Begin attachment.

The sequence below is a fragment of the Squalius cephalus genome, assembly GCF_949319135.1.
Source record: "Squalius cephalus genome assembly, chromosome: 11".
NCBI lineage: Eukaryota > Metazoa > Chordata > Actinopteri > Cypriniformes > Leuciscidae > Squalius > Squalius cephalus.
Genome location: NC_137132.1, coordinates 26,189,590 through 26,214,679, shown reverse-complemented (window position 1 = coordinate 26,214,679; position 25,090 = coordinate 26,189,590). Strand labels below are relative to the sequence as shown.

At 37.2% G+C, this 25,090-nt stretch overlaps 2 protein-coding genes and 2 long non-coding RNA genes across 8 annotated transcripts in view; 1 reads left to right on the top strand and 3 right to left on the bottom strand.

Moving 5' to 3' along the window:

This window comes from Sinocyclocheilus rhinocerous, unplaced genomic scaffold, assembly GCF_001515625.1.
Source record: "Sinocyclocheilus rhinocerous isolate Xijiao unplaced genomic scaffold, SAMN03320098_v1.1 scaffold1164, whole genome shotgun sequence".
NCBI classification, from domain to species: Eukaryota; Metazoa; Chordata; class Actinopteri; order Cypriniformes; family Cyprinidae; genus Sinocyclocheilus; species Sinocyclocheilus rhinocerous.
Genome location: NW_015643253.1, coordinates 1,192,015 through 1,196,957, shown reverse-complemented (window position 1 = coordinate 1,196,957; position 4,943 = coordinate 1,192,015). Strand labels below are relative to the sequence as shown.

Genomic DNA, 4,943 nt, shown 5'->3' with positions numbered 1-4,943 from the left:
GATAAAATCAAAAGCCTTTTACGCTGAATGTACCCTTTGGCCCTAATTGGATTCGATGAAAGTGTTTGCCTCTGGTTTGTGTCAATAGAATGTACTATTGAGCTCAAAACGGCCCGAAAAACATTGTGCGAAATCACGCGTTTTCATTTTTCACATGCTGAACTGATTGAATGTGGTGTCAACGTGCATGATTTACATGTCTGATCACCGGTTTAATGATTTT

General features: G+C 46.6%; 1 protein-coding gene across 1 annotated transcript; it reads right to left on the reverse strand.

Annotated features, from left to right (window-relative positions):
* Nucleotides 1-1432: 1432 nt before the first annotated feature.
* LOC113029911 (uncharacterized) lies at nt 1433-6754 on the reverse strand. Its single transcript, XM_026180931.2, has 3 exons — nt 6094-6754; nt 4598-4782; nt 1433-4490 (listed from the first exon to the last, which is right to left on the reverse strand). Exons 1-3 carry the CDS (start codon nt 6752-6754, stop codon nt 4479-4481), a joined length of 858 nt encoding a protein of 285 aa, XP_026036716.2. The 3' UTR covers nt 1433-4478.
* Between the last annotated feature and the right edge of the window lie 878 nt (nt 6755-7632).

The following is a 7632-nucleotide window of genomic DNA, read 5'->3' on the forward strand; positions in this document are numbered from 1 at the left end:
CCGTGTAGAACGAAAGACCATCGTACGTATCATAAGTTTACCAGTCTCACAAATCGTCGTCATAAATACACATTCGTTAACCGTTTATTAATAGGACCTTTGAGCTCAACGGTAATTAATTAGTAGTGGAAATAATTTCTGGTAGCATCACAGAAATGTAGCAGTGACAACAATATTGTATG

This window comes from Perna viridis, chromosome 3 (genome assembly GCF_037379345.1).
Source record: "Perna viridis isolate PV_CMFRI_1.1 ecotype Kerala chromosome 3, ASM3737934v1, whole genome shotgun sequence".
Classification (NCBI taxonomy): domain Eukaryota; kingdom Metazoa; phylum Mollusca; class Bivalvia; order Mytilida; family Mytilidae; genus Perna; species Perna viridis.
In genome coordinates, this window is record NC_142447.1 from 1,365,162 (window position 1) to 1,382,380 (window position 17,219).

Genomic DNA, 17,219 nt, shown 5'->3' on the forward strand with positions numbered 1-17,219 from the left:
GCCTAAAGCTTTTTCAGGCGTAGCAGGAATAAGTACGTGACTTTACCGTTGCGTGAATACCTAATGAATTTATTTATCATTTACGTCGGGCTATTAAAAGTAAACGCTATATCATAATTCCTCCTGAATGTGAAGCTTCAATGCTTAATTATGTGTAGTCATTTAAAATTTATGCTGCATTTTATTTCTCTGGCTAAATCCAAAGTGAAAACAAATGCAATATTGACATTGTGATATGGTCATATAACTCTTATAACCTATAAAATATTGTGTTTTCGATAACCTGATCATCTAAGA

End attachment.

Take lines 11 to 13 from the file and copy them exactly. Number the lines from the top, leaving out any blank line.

Genomic DNA, 4,943 nt, shown 5'->3' with positions numbered 1-4,943 from the left:
GATAAAATCAAAAGCCTTTTACGCTGAATGTACCCTTTGGCCCTAATTGGATTCGATGAAAGTGTTTGCCTCTGGTTTGTGTCAATAGAATGTACTATTGAGCTCAAAACGGCCCGAAAAACATTGTGCGAAATCACGCGTTTTCATTTTTCACATGCTGAACTGATTGAATGTGGTGTCAACGTGCATGATTTACATGTCTGATCACCGGTTTAATGATTTT

General features: G+C 46.6%; 1 protein-coding gene across 1 annotated transcript; it reads right to left on the reverse strand.